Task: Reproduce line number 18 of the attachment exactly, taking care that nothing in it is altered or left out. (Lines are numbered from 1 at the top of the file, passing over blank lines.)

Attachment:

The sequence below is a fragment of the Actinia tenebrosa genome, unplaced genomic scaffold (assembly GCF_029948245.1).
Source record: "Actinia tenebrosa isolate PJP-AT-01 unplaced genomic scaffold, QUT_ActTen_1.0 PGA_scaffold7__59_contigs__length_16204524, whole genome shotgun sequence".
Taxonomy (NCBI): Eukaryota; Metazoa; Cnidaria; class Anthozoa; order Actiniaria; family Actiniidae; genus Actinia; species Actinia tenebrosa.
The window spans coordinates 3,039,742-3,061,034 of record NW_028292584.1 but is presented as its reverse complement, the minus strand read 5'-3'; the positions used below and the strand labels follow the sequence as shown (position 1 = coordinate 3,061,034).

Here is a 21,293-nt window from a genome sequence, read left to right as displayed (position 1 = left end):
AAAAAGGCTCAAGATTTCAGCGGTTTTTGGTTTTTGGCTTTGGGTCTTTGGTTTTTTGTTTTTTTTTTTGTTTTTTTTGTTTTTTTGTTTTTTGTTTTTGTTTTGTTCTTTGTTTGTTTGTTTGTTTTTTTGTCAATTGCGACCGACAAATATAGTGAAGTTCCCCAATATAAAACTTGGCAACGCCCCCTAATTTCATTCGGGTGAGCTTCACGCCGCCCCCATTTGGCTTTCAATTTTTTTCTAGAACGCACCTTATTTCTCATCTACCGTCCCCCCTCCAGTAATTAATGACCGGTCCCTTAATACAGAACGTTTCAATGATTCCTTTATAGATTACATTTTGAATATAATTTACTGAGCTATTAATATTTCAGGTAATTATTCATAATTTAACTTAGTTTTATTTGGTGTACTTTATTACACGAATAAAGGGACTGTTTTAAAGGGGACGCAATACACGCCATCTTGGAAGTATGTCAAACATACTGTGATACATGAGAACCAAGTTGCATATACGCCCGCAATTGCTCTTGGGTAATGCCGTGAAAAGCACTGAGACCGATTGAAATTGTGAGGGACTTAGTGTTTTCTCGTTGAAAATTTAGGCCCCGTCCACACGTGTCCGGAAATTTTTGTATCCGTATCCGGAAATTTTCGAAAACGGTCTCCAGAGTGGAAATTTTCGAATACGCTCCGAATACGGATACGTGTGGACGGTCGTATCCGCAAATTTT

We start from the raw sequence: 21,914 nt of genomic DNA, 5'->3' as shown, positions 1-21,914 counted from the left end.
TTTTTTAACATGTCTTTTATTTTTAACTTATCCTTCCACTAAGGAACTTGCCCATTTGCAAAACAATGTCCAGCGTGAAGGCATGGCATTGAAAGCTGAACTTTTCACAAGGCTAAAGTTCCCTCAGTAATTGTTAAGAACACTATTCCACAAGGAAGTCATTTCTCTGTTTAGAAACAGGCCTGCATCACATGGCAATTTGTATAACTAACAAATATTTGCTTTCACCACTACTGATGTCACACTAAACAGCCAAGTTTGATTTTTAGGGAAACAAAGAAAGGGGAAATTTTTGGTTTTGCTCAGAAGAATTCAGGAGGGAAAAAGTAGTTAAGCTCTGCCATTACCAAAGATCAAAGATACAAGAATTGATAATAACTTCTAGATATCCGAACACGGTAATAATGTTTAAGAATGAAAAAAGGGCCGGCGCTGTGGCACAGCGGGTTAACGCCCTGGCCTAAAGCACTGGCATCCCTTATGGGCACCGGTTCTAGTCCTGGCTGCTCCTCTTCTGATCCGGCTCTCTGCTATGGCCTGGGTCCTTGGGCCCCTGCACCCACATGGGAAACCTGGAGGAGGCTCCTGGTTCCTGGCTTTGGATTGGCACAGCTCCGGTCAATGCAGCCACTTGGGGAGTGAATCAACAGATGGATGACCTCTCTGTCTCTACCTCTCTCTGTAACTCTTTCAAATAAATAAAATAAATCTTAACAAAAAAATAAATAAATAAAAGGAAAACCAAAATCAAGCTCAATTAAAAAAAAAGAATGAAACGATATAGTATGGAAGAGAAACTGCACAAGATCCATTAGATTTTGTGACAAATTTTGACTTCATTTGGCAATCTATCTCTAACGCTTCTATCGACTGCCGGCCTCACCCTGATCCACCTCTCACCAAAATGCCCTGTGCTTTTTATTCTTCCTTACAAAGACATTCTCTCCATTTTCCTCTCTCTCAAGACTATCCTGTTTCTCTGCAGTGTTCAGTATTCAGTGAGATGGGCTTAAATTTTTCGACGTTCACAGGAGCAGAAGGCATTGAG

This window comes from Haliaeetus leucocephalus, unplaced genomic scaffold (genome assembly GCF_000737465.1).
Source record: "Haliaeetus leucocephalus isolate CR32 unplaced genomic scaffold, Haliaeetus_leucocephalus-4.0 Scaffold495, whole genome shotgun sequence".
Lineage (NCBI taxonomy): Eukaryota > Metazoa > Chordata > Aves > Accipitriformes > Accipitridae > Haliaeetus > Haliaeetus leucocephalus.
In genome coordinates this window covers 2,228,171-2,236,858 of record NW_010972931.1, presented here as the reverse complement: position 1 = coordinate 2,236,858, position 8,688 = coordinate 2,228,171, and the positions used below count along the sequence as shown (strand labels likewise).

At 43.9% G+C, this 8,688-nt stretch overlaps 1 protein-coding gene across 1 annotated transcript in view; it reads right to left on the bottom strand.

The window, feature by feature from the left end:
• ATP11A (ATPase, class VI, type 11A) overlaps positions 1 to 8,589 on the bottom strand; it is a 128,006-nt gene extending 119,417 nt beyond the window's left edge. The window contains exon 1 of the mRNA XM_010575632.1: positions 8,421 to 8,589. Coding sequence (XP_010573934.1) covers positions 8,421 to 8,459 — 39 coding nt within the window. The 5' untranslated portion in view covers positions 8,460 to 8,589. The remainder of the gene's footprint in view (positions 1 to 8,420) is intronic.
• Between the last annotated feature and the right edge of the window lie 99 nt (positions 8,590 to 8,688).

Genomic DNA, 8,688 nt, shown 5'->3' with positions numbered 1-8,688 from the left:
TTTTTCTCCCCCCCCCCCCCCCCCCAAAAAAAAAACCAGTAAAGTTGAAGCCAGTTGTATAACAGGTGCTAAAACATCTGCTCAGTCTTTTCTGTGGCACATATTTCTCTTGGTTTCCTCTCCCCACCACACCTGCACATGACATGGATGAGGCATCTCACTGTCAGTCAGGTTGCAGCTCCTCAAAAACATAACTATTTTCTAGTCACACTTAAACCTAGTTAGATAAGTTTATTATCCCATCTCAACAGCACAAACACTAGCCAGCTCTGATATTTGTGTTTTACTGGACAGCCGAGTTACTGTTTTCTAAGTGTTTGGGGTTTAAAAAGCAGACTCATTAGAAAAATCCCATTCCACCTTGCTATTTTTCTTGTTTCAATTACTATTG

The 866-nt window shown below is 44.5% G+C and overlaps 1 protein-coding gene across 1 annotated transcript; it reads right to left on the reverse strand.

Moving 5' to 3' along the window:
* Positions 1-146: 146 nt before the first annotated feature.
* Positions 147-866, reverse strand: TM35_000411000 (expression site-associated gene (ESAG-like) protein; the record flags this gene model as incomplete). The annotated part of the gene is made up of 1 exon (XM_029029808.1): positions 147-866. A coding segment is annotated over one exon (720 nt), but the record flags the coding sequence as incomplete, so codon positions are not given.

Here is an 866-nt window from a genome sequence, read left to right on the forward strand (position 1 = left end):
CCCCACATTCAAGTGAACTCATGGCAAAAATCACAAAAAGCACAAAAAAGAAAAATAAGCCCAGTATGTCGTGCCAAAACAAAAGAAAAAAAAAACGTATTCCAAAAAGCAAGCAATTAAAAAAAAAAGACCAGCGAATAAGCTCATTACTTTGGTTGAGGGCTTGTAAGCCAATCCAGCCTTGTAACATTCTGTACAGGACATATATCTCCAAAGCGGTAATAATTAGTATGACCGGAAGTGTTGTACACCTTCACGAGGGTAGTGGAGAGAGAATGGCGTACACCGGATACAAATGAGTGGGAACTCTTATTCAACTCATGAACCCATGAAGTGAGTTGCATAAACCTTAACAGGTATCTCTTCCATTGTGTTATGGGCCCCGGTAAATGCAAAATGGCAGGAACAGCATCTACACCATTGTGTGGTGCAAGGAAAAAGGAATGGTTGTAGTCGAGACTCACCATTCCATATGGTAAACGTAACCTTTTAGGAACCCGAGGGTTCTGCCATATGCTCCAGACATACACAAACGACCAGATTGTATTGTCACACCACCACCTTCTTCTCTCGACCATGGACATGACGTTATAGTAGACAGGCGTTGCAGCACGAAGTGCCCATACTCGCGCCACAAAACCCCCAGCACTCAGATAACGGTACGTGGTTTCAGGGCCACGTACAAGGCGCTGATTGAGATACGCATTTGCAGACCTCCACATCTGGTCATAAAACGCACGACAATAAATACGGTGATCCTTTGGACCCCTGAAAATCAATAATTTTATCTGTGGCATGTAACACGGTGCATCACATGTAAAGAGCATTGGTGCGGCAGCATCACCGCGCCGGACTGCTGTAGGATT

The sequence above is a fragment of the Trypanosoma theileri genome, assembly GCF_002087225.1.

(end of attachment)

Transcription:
TTTTTCTCCCCCCCCCCCCCCCCCCAAAAAAAAAACCAGTAAAGTTGAAGCCAGTTGTATAACAGGTGCTAAAACATCTGCTCAGTCTTTTCTGTGGCACATATTTCTCTTGGTTTCCTCTCCCCACCACACCTGCACATGACATGGATGAGGCATCTCACTGTCAGTCAGGTTGCAGCTCCTCAAAAACATAACTATTTTCTAGTCACACTTAAACCTAGTTAGATAAGTTTATTATCCCATCTCAACAGCACAAACACTAGCCAGCTCTGATATTTGTGTTTTACTGGACAGCCGAGTTACTGTTTTCTAAGTGTTTGGGGTTTAAAAAGCAGACTCATTAGAAAAATCCCATTCCACCTTGCTATTTTTCTTGTTTCAATTACTATTG